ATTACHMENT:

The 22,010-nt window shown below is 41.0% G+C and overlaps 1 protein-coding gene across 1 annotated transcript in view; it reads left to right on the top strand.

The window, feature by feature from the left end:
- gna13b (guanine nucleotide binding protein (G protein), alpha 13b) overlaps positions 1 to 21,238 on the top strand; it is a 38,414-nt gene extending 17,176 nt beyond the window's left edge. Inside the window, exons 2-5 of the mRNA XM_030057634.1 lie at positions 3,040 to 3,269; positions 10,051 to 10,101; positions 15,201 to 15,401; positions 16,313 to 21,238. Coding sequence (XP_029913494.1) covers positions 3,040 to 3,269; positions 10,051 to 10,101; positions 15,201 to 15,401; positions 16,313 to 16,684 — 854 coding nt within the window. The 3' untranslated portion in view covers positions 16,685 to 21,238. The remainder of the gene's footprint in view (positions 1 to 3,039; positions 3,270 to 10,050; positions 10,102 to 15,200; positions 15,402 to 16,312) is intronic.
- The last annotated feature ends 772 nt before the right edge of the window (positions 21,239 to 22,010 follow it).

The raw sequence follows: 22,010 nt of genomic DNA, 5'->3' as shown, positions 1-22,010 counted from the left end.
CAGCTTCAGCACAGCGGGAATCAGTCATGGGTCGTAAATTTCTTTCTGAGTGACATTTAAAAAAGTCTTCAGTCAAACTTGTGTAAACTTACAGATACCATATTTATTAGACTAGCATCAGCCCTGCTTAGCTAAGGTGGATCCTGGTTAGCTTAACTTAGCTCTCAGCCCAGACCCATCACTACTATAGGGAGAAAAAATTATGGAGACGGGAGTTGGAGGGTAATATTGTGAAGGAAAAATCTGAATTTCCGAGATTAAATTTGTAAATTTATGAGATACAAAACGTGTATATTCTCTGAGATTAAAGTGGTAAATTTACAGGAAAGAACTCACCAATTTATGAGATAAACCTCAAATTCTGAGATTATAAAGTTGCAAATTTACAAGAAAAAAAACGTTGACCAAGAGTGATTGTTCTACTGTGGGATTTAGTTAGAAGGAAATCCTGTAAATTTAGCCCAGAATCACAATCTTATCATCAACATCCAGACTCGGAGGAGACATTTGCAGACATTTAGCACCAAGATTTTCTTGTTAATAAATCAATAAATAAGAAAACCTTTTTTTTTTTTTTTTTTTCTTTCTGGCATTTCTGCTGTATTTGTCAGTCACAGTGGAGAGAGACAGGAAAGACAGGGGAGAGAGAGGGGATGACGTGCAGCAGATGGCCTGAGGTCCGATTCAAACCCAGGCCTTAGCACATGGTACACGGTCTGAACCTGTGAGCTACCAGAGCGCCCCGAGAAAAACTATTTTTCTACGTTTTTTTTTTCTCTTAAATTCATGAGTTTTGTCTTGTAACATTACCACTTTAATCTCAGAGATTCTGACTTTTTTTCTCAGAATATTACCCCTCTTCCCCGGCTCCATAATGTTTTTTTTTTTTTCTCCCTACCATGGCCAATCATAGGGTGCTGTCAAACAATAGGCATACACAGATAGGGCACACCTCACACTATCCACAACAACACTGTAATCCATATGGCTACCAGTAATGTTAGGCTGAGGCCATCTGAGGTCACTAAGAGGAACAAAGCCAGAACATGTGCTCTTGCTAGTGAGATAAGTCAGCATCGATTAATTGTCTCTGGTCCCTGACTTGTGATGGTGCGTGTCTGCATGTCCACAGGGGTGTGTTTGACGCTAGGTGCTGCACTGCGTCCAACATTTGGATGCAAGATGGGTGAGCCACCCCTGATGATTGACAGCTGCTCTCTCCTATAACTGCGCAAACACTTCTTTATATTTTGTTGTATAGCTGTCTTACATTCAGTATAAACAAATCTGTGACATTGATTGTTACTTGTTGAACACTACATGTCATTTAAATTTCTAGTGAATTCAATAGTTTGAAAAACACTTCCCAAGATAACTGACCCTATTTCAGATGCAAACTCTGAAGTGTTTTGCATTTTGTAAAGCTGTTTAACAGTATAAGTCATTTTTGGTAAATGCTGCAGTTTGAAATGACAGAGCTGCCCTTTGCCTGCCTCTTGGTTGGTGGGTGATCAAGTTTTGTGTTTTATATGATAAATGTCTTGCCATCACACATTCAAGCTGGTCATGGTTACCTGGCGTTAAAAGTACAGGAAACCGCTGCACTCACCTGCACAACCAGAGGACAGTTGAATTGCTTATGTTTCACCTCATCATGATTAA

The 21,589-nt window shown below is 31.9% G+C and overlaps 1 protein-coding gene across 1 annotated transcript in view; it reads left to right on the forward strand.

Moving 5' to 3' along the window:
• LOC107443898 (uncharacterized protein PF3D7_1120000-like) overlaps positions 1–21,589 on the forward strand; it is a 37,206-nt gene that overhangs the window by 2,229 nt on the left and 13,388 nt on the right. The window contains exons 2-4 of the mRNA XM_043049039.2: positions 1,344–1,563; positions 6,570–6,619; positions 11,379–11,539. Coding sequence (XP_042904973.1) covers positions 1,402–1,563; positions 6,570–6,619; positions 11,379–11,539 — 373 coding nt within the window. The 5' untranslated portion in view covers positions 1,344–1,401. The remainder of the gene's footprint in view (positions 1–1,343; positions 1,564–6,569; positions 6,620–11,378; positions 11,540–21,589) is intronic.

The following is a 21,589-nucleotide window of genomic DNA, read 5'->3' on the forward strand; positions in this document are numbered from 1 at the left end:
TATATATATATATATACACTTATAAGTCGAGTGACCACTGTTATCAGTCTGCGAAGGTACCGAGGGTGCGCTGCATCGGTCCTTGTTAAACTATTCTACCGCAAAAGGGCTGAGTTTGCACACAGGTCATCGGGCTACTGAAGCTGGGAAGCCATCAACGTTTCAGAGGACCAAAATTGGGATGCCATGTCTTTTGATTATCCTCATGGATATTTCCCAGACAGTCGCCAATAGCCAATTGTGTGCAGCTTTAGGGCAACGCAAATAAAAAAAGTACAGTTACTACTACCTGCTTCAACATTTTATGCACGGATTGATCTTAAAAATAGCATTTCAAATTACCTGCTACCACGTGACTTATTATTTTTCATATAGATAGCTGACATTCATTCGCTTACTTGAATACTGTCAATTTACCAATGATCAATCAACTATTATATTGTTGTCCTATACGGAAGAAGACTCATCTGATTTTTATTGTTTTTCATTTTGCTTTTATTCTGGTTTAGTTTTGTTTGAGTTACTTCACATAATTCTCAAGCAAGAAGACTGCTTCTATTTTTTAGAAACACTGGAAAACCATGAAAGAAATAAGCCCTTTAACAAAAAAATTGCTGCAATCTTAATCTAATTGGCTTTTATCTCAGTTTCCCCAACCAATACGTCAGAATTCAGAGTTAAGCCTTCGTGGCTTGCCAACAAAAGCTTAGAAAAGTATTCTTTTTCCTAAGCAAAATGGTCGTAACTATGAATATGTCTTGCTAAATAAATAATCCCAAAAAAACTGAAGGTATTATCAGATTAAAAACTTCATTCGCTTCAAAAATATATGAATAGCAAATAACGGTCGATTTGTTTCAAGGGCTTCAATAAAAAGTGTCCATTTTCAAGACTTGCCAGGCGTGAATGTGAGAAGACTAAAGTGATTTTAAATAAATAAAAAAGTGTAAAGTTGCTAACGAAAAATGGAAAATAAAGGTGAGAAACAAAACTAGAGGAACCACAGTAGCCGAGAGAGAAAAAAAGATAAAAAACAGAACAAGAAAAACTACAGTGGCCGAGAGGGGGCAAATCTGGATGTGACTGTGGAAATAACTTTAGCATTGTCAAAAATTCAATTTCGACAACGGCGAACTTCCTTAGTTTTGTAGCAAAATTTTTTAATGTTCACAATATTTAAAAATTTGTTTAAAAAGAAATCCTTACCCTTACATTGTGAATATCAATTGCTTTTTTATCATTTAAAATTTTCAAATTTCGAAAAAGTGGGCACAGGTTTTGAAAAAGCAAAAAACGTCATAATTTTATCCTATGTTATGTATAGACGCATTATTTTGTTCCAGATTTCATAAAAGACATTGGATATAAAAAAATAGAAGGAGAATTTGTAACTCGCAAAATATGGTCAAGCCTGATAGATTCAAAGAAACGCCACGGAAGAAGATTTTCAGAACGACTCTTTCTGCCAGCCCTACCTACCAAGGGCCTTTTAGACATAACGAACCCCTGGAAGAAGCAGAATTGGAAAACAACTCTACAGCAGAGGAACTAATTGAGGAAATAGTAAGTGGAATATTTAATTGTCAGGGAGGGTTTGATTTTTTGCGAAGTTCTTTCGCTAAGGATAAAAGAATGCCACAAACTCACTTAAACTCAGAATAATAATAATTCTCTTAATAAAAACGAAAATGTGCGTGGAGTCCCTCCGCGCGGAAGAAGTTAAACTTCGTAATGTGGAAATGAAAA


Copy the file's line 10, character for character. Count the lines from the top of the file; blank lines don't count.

The following is a 21,589-nucleotide window of genomic DNA, read 5'->3' on the forward strand; positions in this document are numbered from 1 at the left end: